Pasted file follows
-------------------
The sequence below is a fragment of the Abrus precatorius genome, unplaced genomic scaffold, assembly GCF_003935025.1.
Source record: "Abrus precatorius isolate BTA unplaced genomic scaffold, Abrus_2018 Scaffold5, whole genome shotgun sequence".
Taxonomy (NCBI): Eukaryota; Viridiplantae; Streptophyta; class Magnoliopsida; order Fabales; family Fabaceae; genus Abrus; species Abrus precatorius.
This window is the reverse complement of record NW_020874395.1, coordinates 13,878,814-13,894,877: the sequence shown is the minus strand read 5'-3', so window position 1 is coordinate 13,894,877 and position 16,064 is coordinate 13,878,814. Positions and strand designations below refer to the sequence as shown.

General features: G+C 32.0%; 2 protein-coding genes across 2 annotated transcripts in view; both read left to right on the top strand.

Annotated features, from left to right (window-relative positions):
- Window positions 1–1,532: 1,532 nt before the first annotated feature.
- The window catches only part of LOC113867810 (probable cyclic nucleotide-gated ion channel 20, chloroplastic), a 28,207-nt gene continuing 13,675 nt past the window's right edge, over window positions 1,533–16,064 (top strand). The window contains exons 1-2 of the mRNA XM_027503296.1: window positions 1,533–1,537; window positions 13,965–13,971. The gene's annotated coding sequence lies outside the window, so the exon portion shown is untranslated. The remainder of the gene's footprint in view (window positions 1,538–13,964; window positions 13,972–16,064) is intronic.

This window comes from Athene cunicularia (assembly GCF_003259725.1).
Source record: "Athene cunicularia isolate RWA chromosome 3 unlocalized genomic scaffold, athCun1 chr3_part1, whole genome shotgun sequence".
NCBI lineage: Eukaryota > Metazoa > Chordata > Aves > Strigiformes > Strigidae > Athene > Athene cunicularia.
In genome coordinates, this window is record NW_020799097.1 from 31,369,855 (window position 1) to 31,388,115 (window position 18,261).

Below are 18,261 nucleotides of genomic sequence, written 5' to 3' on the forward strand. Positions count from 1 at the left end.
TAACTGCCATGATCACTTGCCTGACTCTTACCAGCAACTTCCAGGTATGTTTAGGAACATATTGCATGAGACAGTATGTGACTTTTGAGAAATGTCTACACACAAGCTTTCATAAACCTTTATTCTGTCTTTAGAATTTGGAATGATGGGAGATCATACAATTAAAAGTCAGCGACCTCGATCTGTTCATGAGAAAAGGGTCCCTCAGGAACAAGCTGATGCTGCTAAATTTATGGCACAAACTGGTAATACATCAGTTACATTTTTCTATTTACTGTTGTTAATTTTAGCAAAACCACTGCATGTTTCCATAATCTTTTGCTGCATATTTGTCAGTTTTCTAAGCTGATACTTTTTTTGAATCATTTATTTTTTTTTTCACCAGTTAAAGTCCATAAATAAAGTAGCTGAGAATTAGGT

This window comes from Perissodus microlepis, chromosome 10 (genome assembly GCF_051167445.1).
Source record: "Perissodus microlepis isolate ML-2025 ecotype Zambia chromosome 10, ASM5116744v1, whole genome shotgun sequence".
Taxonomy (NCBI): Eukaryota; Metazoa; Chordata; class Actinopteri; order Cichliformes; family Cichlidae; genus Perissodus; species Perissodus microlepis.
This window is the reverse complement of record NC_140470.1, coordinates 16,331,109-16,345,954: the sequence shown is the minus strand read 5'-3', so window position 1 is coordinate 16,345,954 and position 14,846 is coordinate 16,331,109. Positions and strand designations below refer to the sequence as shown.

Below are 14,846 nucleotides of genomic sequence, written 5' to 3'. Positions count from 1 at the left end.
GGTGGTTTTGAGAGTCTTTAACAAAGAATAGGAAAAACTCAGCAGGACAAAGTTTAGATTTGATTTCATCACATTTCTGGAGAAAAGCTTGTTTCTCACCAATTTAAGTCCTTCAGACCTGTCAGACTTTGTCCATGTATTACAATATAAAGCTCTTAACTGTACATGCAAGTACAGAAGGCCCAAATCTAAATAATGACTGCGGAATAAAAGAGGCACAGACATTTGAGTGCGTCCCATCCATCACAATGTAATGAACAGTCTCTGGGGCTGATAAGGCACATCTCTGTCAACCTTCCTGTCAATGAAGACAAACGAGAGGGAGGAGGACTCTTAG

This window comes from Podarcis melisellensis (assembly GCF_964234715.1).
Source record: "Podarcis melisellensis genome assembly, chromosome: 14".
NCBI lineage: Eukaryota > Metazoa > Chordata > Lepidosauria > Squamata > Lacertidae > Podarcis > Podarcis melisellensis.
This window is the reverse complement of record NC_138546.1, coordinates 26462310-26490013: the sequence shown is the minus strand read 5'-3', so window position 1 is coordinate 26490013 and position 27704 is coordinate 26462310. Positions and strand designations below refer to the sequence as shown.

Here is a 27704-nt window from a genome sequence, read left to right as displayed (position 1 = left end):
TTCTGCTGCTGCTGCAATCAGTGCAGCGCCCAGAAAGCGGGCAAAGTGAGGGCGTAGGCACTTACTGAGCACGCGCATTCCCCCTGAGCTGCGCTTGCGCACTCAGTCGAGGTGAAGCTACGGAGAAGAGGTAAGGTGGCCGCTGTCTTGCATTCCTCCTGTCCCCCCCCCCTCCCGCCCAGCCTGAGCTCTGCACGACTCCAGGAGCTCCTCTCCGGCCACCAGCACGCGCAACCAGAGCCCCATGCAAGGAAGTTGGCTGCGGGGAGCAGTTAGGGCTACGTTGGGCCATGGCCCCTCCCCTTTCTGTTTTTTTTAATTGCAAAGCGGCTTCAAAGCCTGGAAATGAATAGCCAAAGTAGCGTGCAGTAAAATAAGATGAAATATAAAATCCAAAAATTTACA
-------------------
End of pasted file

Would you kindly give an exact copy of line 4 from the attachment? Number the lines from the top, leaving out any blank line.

This window is the reverse complement of record NW_020874395.1, coordinates 13,878,814-13,894,877: the sequence shown is the minus strand read 5'-3', so window position 1 is coordinate 13,894,877 and position 16,064 is coordinate 13,878,814. Positions and strand designations below refer to the sequence as shown.